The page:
XCOM preview and new screenshots

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Keep calm and carry on. Take out your camera and record all this – you need the evidence, because evidence means more funding and research. Silently snap a picture of every corpse you see, every demolished hedgerow, every slime trail. Bring out your Blob detector, a vial of black alien goo which chirrups and ticks whenever it senses the same substance nearby. Follow its lead. Bam! A shapeless, dark mass bursts out of nowhere and promptly wraps itself around the head of one of the two agents you’ve brought with you. As he flails desperately, this tiny cyclone of murderous oil tries to shove long tendrils of itself down his throat. Reach for your shotgun, aim carefully, fire. The thing falls to the ground, and the agent breathes again gratefully. The three of you turn to move on, but already the scattered gobbets of the Blob are crawling towards each other, a liquid nightmare reforming itself before your eyes, ready to kill again. Your shotgun is no good here. It’s not so much knife to a gunfight as teaspoon to a tank fight.

Treacle-shot: the modern peacekeeping shell.

Blobstruction

Fortunately, you’ve met these before. You don’t have to cut and run, not like last time. Thanks to the data you’ve given them after previous missions, your Researchers have constructed a special anti-Blob grenade. It’s a glass jar sloshing with oil and wired up with homemade circuitry – if Maplin sold Molotov cocktails, they’d look like this. Burn, alien Blobs, burn.

What now? Your goal here isn’t to kill every alien in the place. XCOM doesn’t work like that. It’s incredibly unlikely that you’ll comb every area of one of its wide-open mission maps, as health, ammo and armour are strictly limited to whatever you brought in with you. If your bullets – or, more pertinently, those flame grenades – are in short supply, you won’t be able to hold out much longer. The alien presence grows and grows the longer you stay, so you need to make a judgement call between trying to gather more evidence and simply staying alive. Your car’s just down the road – you could leave right now, knowing the photos you’ve taken and notes you’ve scribbled will still be some use in establishing the nature of this enemy unknown. But that would make you a big wet wimp.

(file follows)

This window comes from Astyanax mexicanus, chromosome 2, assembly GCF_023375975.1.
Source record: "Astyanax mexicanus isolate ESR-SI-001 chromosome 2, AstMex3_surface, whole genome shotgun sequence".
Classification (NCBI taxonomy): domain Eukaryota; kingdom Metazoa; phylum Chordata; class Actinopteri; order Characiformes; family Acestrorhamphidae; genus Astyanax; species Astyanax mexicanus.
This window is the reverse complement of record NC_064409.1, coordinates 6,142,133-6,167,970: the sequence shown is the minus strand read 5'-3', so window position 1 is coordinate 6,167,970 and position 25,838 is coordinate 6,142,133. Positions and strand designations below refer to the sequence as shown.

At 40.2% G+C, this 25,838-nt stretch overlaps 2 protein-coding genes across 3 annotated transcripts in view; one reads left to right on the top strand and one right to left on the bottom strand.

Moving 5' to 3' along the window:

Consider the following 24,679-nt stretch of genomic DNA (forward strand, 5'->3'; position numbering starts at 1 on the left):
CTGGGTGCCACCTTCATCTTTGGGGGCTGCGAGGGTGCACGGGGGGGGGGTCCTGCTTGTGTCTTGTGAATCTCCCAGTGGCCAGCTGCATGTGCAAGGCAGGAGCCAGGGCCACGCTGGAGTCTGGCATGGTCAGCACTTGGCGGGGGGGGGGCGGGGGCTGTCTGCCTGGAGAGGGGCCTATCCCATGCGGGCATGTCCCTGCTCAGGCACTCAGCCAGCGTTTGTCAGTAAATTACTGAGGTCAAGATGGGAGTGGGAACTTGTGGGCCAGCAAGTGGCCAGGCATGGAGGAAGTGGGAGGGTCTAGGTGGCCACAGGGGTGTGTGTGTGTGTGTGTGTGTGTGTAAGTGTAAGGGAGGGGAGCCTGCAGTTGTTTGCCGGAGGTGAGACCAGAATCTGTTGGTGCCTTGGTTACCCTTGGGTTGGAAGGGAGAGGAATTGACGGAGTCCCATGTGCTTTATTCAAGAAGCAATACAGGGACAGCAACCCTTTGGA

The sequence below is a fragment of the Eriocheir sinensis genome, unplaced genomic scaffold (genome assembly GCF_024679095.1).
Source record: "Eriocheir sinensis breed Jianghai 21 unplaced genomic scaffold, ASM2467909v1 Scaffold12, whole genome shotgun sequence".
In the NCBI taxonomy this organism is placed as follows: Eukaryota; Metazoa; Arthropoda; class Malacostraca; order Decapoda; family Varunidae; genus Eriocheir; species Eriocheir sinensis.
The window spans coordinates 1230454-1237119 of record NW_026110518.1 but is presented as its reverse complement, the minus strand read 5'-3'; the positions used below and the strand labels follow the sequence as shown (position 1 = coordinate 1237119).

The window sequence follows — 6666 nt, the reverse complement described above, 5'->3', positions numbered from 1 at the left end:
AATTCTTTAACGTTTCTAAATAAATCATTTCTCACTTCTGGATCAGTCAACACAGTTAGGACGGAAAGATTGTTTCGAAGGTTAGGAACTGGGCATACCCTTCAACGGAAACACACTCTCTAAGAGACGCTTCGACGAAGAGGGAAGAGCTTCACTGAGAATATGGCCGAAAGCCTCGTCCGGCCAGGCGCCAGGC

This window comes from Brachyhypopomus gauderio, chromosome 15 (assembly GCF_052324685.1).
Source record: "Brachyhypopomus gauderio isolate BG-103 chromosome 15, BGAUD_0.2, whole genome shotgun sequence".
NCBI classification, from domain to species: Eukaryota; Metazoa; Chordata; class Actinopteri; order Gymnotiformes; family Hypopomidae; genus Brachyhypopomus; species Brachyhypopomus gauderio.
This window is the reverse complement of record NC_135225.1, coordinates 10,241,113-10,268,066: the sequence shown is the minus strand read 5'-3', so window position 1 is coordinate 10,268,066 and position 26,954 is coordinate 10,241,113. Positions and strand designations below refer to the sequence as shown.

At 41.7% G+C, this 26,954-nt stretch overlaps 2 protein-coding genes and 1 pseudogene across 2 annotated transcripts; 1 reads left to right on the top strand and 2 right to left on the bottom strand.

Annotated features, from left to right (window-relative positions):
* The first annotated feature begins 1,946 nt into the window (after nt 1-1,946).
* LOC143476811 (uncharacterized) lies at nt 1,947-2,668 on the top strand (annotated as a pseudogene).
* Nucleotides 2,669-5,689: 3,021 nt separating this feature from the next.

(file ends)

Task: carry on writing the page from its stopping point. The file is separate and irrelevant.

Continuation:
Run! It's an iPod commercial!

Also, there’s Elerium here somewhere. This incredibly rare alien element is crucial for the construction of new weapons, armour and gadgets, but seizing it involves enormous risk. Out in the back of one pretty suburban house you spy a block of it – a strange arrangement of cubes, hovering in mid air. Dark lines and shapes whip around it in a self-contained storm, meaning you can’t just grab the thing. More Blobs. You’ll need to take them down if you want this precious spacerock. Check health, check ammo, check grenades. Every shot counts.

By the time it’s over, both your agents are asphyxiated, smouldering corpses, and the formerly pristine house is a mess of scorched walls, shattered windows and broken furniture. You have your Elerium, but at what cost? It’s probably time to get out of here, but you know full well you’ve explored barely a third of this area. There’s always more evidence, more aliens, more Elerium. Maybe it’s worth persevering just a little longer... And that’s when the sky splits in two.